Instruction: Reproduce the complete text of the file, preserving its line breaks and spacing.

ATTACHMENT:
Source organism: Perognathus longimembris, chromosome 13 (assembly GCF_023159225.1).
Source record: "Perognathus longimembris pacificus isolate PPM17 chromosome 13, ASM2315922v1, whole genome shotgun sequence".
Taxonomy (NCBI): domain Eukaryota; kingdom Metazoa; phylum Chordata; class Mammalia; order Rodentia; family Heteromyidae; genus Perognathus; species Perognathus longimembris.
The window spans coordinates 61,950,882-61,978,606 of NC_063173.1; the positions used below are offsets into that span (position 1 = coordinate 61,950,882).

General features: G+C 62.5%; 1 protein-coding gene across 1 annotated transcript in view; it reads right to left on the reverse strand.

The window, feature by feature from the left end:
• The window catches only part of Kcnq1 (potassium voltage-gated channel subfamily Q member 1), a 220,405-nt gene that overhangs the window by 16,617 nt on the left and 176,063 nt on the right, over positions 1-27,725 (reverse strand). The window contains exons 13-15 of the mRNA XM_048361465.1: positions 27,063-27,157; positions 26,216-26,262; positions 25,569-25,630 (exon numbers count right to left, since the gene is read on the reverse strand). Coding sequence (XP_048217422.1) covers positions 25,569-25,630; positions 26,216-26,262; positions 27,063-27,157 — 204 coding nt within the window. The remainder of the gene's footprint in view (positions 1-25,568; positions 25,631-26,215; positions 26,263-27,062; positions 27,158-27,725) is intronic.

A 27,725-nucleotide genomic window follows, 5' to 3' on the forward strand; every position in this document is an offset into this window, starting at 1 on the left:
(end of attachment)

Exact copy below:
Source organism: Perognathus longimembris, chromosome 13 (assembly GCF_023159225.1).
Source record: "Perognathus longimembris pacificus isolate PPM17 chromosome 13, ASM2315922v1, whole genome shotgun sequence".
Taxonomy (NCBI): domain Eukaryota; kingdom Metazoa; phylum Chordata; class Mammalia; order Rodentia; family Heteromyidae; genus Perognathus; species Perognathus longimembris.
The window spans coordinates 61,950,882-61,978,606 of NC_063173.1; the positions used below are offsets into that span (position 1 = coordinate 61,950,882).

General features: G+C 62.5%; 1 protein-coding gene across 1 annotated transcript in view; it reads right to left on the reverse strand.

The window, feature by feature from the left end:
• The window catches only part of Kcnq1 (potassium voltage-gated channel subfamily Q member 1), a 220,405-nt gene that overhangs the window by 16,617 nt on the left and 176,063 nt on the right, over positions 1-27,725 (reverse strand). The window contains exons 13-15 of the mRNA XM_048361465.1: positions 27,063-27,157; positions 26,216-26,262; positions 25,569-25,630 (exon numbers count right to left, since the gene is read on the reverse strand). Coding sequence (XP_048217422.1) covers positions 25,569-25,630; positions 26,216-26,262; positions 27,063-27,157 — 204 coding nt within the window. The remainder of the gene's footprint in view (positions 1-25,568; positions 25,631-26,215; positions 26,263-27,062; positions 27,158-27,725) is intronic.

A 27,725-nucleotide genomic window follows, 5' to 3' on the forward strand; every position in this document is an offset into this window, starting at 1 on the left: